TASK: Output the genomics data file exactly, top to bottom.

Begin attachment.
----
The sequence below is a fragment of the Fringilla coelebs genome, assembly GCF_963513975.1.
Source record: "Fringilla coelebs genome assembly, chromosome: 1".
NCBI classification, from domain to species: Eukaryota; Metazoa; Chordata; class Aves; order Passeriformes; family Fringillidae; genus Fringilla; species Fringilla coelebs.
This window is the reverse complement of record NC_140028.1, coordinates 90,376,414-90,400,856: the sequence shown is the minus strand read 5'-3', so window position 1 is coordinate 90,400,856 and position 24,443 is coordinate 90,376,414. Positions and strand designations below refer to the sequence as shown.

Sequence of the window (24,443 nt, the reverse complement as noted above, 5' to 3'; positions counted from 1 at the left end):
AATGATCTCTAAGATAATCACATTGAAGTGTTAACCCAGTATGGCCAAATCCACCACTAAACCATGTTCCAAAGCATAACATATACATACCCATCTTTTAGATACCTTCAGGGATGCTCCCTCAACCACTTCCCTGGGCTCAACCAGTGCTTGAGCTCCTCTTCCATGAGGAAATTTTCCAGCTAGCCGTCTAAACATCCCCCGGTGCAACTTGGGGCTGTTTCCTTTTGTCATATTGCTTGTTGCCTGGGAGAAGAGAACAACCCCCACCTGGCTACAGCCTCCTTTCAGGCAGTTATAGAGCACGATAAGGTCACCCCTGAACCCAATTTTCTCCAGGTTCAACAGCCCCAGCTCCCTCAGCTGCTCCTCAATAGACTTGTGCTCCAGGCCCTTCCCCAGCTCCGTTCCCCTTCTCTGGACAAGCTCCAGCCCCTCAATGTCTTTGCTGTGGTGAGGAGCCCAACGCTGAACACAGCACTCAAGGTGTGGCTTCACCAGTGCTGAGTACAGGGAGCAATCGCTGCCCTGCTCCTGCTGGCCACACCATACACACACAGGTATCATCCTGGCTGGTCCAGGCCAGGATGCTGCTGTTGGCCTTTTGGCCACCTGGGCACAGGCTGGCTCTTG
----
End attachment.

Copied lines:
The sequence below is a fragment of the Fringilla coelebs genome, assembly GCF_963513975.1.
Source record: "Fringilla coelebs genome assembly, chromosome: 1".
NCBI classification, from domain to species: Eukaryota; Metazoa; Chordata; class Aves; order Passeriformes; family Fringillidae; genus Fringilla; species Fringilla coelebs.
This window is the reverse complement of record NC_140028.1, coordinates 90,376,414-90,400,856: the sequence shown is the minus strand read 5'-3', so window position 1 is coordinate 90,400,856 and position 24,443 is coordinate 90,376,414. Positions and strand designations below refer to the sequence as shown.

Sequence of the window (24,443 nt, the reverse complement as noted above, 5' to 3'; positions counted from 1 at the left end):
AATGATCTCTAAGATAATCACATTGAAGTGTTAACCCAGTATGGCCAAATCCACCACTAAACCATGTTCCAAAGCATAACATATACATACCCATCTTTTAGATACCTTCAGGGATGCTCCCTCAACCACTTCCCTGGGCTCAACCAGTGCTTGAGCTCCTCTTCCATGAGGAAATTTTCCAGCTAGCCGTCTAAACATCCCCCGGTGCAACTTGGGGCTGTTTCCTTTTGTCATATTGCTTGTTGCCTGGGAGAAGAGAACAACCCCCACCTGGCTACAGCCTCCTTTCAGGCAGTTATAGAGCACGATAAGGTCACCCCTGAACCCAATTTTCTCCAGGTTCAACAGCCCCAGCTCCCTCAGCTGCTCCTCAATAGACTTGTGCTCCAGGCCCTTCCCCAGCTCCGTTCCCCTTCTCTGGACAAGCTCCAGCCCCTCAATGTCTTTGCTGTGGTGAGGAGCCCAACGCTGAACACAGCACTCAAGGTGTGGCTTCACCAGTGCTGAGTACAGGGAGCAATCGCTGCCCTGCTCCTGCTGGCCACACCATACACACACAGGTATCATCCTGGCTGGTCCAGGCCAGGATGCTGCTGTTGGCCTTTTGGCCACCTGGGCACAGGCTGGCTCTTG